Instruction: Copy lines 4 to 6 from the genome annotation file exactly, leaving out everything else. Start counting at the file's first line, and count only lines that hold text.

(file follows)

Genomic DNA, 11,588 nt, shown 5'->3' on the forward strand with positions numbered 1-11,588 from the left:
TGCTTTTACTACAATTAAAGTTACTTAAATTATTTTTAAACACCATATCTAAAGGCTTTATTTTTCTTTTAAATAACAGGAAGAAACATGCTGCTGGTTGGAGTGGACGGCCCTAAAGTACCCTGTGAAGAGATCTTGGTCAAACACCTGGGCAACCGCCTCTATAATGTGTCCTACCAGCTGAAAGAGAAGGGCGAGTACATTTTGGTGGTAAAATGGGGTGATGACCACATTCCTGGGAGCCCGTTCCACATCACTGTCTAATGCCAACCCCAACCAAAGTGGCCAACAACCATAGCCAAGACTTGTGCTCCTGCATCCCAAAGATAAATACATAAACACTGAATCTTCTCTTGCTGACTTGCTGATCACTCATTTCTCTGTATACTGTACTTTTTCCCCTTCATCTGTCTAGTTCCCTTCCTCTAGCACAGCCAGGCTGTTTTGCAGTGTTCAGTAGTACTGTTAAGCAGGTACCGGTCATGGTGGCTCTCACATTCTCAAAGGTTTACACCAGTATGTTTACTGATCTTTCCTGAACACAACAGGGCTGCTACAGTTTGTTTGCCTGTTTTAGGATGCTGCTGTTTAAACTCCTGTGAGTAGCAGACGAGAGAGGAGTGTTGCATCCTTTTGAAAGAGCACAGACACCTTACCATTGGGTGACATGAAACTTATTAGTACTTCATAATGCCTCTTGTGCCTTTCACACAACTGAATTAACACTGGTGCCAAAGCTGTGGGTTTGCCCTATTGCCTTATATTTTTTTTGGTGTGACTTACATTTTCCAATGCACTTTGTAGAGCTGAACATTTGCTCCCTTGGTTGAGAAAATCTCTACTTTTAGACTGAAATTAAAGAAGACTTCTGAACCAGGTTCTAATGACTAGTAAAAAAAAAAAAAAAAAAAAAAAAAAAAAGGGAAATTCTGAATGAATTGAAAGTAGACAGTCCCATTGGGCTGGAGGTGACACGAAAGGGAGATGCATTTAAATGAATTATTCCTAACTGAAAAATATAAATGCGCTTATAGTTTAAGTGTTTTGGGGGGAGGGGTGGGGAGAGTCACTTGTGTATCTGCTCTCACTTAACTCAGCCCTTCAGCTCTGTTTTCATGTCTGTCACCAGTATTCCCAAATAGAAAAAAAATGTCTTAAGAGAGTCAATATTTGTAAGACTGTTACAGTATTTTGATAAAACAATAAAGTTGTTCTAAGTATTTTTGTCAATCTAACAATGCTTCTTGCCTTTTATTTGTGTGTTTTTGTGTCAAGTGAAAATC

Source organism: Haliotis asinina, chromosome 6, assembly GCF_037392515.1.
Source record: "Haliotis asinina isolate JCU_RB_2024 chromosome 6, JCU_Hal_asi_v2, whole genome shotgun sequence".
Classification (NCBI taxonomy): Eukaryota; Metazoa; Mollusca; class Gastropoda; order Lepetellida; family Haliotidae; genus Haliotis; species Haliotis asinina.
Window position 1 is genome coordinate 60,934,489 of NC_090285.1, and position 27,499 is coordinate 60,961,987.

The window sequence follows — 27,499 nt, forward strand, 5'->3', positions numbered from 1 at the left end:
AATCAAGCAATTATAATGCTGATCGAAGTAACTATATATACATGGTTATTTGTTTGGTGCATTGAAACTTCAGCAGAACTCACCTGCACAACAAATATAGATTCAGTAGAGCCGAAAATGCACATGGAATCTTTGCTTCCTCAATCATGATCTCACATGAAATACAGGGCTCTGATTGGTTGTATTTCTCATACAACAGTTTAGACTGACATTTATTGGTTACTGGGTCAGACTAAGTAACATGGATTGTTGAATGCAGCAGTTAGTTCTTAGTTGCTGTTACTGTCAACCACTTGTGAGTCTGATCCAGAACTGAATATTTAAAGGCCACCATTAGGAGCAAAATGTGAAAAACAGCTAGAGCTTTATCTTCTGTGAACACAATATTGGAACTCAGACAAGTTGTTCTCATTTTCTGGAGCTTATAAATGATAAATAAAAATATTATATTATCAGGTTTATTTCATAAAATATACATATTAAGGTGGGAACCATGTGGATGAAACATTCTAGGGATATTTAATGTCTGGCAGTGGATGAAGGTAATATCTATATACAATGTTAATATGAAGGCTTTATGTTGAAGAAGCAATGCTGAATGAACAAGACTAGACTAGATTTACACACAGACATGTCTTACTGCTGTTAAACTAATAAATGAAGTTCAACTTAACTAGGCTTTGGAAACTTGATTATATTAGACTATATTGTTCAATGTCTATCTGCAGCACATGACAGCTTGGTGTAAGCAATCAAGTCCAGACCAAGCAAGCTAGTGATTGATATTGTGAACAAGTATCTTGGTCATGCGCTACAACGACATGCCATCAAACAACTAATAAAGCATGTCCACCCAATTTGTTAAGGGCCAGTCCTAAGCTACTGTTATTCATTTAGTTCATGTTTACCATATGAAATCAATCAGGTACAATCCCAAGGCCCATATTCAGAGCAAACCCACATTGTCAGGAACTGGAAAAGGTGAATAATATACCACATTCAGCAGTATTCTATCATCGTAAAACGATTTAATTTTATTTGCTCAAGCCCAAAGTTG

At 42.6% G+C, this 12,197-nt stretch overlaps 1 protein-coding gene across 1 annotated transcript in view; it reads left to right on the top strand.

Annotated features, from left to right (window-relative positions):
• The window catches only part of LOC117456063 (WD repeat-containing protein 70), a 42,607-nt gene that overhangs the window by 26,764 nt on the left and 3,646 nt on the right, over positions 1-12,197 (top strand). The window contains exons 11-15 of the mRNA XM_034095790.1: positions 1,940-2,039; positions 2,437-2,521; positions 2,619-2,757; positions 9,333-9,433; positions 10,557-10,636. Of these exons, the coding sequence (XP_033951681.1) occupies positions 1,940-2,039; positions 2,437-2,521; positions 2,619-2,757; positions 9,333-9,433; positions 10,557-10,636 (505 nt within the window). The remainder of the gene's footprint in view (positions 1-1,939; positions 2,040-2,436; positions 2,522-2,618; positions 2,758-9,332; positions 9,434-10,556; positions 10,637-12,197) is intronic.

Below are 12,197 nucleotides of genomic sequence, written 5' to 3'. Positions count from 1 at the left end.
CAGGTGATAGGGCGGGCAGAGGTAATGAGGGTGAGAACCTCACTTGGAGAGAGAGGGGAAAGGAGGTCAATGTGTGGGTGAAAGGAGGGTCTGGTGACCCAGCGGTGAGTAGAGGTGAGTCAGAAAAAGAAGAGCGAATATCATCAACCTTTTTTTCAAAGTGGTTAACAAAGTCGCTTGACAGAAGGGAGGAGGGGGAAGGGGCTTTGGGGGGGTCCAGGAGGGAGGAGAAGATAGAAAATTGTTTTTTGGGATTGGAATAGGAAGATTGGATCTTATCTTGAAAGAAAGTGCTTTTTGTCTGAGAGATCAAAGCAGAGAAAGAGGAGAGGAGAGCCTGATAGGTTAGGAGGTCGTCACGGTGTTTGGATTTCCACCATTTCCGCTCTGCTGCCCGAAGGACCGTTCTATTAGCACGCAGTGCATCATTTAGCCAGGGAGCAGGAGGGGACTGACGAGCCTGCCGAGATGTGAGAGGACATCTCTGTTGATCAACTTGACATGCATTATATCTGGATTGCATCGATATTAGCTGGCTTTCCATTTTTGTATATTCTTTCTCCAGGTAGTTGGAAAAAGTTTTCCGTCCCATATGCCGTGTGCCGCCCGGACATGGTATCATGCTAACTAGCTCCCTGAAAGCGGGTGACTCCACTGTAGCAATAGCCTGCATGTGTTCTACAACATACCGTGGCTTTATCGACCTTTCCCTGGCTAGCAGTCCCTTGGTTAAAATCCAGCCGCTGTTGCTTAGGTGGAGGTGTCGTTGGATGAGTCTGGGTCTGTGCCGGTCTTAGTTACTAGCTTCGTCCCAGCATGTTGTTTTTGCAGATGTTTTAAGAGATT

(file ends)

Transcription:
Source record: "Haliotis asinina isolate JCU_RB_2024 chromosome 6, JCU_Hal_asi_v2, whole genome shotgun sequence".
Classification (NCBI taxonomy): Eukaryota; Metazoa; Mollusca; class Gastropoda; order Lepetellida; family Haliotidae; genus Haliotis; species Haliotis asinina.
Window position 1 is genome coordinate 60,934,489 of NC_090285.1, and position 27,499 is coordinate 60,961,987.